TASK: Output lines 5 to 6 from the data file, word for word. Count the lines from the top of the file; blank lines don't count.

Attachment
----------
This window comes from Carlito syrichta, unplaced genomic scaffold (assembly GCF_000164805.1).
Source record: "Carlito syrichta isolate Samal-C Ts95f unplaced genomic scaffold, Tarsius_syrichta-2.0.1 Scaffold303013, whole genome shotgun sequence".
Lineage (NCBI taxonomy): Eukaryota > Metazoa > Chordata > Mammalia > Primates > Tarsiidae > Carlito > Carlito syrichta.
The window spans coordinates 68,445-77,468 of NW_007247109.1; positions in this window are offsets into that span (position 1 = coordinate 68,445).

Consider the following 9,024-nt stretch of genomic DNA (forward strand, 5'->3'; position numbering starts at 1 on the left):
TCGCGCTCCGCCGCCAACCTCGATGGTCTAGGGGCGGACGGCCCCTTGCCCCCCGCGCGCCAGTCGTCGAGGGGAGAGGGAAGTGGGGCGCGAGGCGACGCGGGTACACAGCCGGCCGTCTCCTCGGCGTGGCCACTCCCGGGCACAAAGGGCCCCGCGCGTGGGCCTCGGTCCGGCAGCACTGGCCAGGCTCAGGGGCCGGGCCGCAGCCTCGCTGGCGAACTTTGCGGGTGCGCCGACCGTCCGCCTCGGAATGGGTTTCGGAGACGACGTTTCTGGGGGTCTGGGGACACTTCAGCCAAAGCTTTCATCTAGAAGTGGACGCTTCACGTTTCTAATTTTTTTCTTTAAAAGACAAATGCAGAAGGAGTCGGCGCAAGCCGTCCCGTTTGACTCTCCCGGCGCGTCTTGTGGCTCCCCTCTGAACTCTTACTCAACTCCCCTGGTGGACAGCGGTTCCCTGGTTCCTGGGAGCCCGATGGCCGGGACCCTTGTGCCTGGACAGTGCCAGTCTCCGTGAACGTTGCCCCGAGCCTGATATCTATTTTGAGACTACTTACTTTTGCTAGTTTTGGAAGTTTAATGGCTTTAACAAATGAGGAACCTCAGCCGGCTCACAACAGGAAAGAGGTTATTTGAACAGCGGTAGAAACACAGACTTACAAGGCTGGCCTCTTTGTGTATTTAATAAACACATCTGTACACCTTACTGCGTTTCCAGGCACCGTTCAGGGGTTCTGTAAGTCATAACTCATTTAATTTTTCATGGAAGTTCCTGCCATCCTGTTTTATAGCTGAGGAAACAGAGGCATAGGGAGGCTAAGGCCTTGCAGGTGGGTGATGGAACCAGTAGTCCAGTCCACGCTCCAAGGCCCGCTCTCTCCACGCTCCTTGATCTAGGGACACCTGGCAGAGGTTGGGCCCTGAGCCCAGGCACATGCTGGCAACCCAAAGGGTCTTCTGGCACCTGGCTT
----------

Consider the following 9,024-nt stretch of genomic DNA (forward strand, 5'->3'; position numbering starts at 1 on the left):
TCGCGCTCCGCCGCCAACCTCGATGGTCTAGGGGCGGACGGCCCCTTGCCCCCCGCGCGCCAGTCGTCGAGGGGAGAGGGAAGTGGGGCGCGAGGCGACGCGGGTACACAGCCGGCCGTCTCCTCGGCGTGGCCACTCCCGGGCACAAAGGGCCCCGCGCGTGGGCCTCGGTCCGGCAGCACTGGCCAGGCTCAGGGGCCGGGCCGCAGCCTCGCTGGCGAACTTTGCGGGTGCGCCGACCGTCCGCCTCGGAATGGGTTTCGGAGACGACGTTTCTGGGGGTCTGGGGACACTTCAGCCAAAGCTTTCATCTAGAAGTGGACGCTTCACGTTTCTAATTTTTTTCTTTAAAAGACAAATGCAGAAGGAGTCGGCGCAAGCCGTCCCGTTTGACTCTCCCGGCGCGTCTTGTGGCTCCCCTCTGAACTCTTACTCAACTCCCCTGGTGGACAGCGGTTCCCTGGTTCCTGGGAGCCCGATGGCCGGGACCCTTGTGCCTGGACAGTGCCAGTCTCCGTGAACGTTGCCCCGAGCCTGATATCTATTTTGAGACTACTTACTTTTGCTAGTTTTGGAAGTTTAATGGCTTTAACAAATGAGGAACCTCAGCCGGCTCACAACAGGAAAGAGGTTATTTGAACAGCGGTAGAAACACAGACTTACAAGGCTGGCCTCTTTGTGTATTTAATAAACACATCTGTACACCTTACTGCGTTTCCAGGCACCGTTCAGGGGTTCTGTAAGTCATAACTCATTTAATTTTTCATGGAAGTTCCTGCCATCCTGTTTTATAGCTGAGGAAACAGAGGCATAGGGAGGCTAAGGCCTTGCAGGTGGGTGATGGAACCAGTAGTCCAGTCCACGCTCCAAGGCCCGCTCTCTCCACGCTCCTTGATCTAGGGACACCTGGCAGAGGTTGGGCCCTGAGCCCAGGCACATGCTGGCAACCCAAAGGGTCTTCTGGCACCTGGCTT